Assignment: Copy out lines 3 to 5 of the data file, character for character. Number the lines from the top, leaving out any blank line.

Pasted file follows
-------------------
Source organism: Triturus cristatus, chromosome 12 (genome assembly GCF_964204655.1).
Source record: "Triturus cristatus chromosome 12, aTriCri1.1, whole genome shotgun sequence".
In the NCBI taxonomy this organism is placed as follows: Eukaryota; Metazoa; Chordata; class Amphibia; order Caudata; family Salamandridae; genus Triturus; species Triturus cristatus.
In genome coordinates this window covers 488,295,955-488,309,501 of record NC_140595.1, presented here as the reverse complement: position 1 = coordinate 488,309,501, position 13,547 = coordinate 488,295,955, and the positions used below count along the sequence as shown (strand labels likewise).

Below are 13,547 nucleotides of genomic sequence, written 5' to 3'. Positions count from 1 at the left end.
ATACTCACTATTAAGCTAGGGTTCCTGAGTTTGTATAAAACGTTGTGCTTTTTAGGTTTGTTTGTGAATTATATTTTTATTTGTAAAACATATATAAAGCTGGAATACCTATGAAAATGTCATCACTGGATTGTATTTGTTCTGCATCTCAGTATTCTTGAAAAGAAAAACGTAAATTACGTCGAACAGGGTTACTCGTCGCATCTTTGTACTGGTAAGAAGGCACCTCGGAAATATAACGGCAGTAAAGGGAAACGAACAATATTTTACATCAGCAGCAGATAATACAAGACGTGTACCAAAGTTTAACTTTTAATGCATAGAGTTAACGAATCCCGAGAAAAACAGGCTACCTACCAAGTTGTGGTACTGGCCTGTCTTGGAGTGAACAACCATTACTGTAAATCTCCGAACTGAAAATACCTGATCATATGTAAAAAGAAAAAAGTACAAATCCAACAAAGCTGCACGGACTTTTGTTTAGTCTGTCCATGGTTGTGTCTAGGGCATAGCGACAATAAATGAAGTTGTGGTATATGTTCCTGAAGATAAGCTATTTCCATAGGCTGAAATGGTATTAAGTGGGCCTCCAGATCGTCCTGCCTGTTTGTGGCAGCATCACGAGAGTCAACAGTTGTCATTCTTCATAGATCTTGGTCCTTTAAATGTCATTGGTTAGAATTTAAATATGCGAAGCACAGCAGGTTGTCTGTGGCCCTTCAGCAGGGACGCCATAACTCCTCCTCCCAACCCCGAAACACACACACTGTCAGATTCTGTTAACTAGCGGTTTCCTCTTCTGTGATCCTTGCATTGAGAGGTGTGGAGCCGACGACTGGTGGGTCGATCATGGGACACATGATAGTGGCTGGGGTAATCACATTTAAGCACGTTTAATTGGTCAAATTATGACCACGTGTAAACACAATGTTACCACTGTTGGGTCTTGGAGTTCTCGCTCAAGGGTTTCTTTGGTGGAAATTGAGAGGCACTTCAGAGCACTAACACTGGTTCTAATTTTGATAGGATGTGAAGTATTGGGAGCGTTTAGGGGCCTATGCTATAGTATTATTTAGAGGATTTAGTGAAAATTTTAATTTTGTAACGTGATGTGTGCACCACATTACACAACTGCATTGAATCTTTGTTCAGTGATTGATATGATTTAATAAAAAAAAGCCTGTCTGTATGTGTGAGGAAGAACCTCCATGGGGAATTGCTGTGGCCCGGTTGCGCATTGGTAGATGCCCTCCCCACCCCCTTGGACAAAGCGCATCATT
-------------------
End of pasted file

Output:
In the NCBI taxonomy this organism is placed as follows: Eukaryota; Metazoa; Chordata; class Amphibia; order Caudata; family Salamandridae; genus Triturus; species Triturus cristatus.
In genome coordinates this window covers 488,295,955-488,309,501 of record NC_140595.1, presented here as the reverse complement: position 1 = coordinate 488,309,501, position 13,547 = coordinate 488,295,955, and the positions used below count along the sequence as shown (strand labels likewise).

Below are 13,547 nucleotides of genomic sequence, written 5' to 3'. Positions count from 1 at the left end.